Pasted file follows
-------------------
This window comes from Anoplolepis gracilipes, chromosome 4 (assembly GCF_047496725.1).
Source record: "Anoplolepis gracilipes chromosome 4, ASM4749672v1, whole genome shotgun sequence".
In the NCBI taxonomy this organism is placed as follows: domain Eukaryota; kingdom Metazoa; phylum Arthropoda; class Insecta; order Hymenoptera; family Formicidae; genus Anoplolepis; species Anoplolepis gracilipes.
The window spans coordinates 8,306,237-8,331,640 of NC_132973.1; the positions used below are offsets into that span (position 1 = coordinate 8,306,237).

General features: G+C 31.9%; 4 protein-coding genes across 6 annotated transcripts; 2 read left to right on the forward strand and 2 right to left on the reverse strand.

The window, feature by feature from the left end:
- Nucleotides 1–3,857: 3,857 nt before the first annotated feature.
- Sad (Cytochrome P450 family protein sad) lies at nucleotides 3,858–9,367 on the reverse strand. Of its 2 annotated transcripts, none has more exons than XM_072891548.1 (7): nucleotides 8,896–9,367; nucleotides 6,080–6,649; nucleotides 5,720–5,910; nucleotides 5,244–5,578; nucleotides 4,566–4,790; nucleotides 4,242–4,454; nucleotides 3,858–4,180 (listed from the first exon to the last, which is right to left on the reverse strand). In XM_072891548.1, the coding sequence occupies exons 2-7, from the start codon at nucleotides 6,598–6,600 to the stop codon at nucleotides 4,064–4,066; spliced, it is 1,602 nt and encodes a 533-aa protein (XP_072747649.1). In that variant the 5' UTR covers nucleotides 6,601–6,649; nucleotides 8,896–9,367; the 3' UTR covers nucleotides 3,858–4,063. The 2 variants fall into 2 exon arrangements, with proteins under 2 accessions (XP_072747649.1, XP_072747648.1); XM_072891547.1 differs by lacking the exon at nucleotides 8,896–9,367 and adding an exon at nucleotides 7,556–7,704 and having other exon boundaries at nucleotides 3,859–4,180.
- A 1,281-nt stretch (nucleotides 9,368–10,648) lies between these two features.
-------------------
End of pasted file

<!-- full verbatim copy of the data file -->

This window comes from Anoplolepis gracilipes, chromosome 4 (assembly GCF_047496725.1).
Source record: "Anoplolepis gracilipes chromosome 4, ASM4749672v1, whole genome shotgun sequence".
In the NCBI taxonomy this organism is placed as follows: domain Eukaryota; kingdom Metazoa; phylum Arthropoda; class Insecta; order Hymenoptera; family Formicidae; genus Anoplolepis; species Anoplolepis gracilipes.
The window spans coordinates 8,306,237-8,331,640 of NC_132973.1; the positions used below are offsets into that span (position 1 = coordinate 8,306,237).

General features: G+C 31.9%; 4 protein-coding genes across 6 annotated transcripts; 2 read left to right on the forward strand and 2 right to left on the reverse strand.

The window, feature by feature from the left end:
- Nucleotides 1–3,857: 3,857 nt before the first annotated feature.
- Sad (Cytochrome P450 family protein sad) lies at nucleotides 3,858–9,367 on the reverse strand. Of its 2 annotated transcripts, none has more exons than XM_072891548.1 (7): nucleotides 8,896–9,367; nucleotides 6,080–6,649; nucleotides 5,720–5,910; nucleotides 5,244–5,578; nucleotides 4,566–4,790; nucleotides 4,242–4,454; nucleotides 3,858–4,180 (listed from the first exon to the last, which is right to left on the reverse strand). In XM_072891548.1, the coding sequence occupies exons 2-7, from the start codon at nucleotides 6,598–6,600 to the stop codon at nucleotides 4,064–4,066; spliced, it is 1,602 nt and encodes a 533-aa protein (XP_072747649.1). In that variant the 5' UTR covers nucleotides 6,601–6,649; nucleotides 8,896–9,367; the 3' UTR covers nucleotides 3,858–4,063. The 2 variants fall into 2 exon arrangements, with proteins under 2 accessions (XP_072747649.1, XP_072747648.1); XM_072891547.1 differs by lacking the exon at nucleotides 8,896–9,367 and adding an exon at nucleotides 7,556–7,704 and having other exon boundaries at nucleotides 3,859–4,180.
- A 1,281-nt stretch (nucleotides 9,368–10,648) lies between these two features.